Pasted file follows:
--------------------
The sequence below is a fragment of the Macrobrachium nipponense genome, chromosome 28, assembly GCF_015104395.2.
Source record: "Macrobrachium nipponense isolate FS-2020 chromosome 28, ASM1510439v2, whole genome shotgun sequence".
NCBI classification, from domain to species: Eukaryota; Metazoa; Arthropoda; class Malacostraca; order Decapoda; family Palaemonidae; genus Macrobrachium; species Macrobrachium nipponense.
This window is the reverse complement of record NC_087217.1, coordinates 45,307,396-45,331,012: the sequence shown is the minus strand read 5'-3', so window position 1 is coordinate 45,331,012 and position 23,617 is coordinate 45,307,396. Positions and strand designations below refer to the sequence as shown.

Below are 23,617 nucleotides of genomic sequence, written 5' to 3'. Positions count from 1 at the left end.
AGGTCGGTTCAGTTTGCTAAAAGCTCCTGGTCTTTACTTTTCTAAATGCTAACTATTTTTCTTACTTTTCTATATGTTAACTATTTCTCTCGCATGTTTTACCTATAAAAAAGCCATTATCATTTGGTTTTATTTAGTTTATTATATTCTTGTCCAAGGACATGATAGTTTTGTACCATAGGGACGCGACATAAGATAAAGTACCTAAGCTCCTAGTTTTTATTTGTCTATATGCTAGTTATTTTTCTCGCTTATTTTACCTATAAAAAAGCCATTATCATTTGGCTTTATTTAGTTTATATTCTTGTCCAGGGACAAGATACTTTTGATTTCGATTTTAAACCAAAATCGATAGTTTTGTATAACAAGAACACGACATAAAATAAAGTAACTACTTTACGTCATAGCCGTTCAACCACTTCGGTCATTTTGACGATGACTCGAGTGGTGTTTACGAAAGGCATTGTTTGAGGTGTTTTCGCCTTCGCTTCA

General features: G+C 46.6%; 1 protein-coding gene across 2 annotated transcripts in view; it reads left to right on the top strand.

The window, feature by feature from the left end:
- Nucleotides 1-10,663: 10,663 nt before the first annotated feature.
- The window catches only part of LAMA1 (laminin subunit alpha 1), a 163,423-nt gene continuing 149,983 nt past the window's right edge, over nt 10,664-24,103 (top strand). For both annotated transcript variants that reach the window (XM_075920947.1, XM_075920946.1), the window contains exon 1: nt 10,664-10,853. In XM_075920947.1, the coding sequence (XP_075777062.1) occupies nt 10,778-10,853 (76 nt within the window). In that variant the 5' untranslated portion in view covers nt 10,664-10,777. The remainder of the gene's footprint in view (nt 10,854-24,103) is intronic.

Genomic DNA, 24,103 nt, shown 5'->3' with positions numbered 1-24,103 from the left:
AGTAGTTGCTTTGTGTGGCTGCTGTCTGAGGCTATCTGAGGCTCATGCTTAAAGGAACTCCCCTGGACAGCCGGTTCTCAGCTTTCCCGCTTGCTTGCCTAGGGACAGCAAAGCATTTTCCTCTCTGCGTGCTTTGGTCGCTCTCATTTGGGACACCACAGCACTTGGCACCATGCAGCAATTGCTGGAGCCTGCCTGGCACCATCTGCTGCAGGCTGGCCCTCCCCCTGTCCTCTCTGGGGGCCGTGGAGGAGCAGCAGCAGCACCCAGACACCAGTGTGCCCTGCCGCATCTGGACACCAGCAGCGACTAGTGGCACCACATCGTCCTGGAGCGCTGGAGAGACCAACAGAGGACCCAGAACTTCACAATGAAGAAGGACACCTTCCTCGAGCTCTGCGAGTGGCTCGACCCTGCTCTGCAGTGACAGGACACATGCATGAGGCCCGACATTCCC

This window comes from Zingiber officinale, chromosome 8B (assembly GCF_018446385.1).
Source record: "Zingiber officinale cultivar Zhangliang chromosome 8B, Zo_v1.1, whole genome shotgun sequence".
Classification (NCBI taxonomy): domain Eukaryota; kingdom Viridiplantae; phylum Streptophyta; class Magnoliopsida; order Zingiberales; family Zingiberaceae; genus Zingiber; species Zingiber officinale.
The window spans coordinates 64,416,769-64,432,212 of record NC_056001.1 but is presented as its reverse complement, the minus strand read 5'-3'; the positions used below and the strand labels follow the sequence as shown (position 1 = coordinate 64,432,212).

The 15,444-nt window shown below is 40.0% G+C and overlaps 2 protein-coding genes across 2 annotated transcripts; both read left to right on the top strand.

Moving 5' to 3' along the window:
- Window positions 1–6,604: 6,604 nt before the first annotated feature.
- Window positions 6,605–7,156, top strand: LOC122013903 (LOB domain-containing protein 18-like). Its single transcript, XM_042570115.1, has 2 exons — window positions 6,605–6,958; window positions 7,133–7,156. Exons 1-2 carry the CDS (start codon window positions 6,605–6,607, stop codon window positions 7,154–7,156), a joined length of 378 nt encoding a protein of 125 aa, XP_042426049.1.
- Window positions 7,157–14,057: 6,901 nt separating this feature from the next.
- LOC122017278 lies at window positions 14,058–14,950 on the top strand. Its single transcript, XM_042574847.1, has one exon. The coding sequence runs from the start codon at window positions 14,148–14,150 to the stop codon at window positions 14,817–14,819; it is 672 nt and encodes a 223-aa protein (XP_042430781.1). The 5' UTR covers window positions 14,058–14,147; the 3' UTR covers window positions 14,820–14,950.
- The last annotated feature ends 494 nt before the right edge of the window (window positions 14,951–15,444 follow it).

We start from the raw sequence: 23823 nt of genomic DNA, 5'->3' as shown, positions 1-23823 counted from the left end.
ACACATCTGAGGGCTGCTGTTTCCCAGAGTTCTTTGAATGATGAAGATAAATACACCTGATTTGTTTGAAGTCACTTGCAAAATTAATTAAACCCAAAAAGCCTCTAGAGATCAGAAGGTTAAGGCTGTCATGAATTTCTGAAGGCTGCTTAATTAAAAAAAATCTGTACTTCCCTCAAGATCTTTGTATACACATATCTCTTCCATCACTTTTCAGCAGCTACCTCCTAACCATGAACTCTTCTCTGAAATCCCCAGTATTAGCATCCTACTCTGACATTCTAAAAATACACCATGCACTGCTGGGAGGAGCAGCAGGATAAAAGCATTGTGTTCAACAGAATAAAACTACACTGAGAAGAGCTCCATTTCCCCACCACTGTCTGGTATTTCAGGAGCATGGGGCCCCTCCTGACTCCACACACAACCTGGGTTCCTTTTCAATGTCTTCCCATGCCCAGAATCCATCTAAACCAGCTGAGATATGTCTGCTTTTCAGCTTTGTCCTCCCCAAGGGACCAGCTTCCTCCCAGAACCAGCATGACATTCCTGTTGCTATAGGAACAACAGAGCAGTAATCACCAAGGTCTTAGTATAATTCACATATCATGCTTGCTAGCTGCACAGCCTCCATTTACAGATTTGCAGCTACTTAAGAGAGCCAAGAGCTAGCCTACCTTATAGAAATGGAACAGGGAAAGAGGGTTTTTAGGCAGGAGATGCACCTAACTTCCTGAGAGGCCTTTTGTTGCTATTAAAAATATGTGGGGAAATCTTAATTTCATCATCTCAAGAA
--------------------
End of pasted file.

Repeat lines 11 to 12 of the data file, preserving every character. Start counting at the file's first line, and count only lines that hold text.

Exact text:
Genomic DNA, 24,103 nt, shown 5'->3' with positions numbered 1-24,103 from the left:
AGTAGTTGCTTTGTGTGGCTGCTGTCTGAGGCTATCTGAGGCTCATGCTTAAAGGAACTCCCCTGGACAGCCGGTTCTCAGCTTTCCCGCTTGCTTGCCTAGGGACAGCAAAGCATTTTCCTCTCTGCGTGCTTTGGTCGCTCTCATTTGGGACACCACAGCACTTGGCACCATGCAGCAATTGCTGGAGCCTGCCTGGCACCATCTGCTGCAGGCTGGCCCTCCCCCTGTCCTCTCTGGGGGCCGTGGAGGAGCAGCAGCAGCACCCAGACACCAGTGTGCCCTGCCGCATCTGGACACCAGCAGCGACTAGTGGCACCACATCGTCCTGGAGCGCTGGAGAGACCAACAGAGGACCCAGAACTTCACAATGAAGAAGGACACCTTCCTCGAGCTCTGCGAGTGGCTCGACCCTGCTCTGCAGTGACAGGACACATGCATGAGGCCCGACATTCCC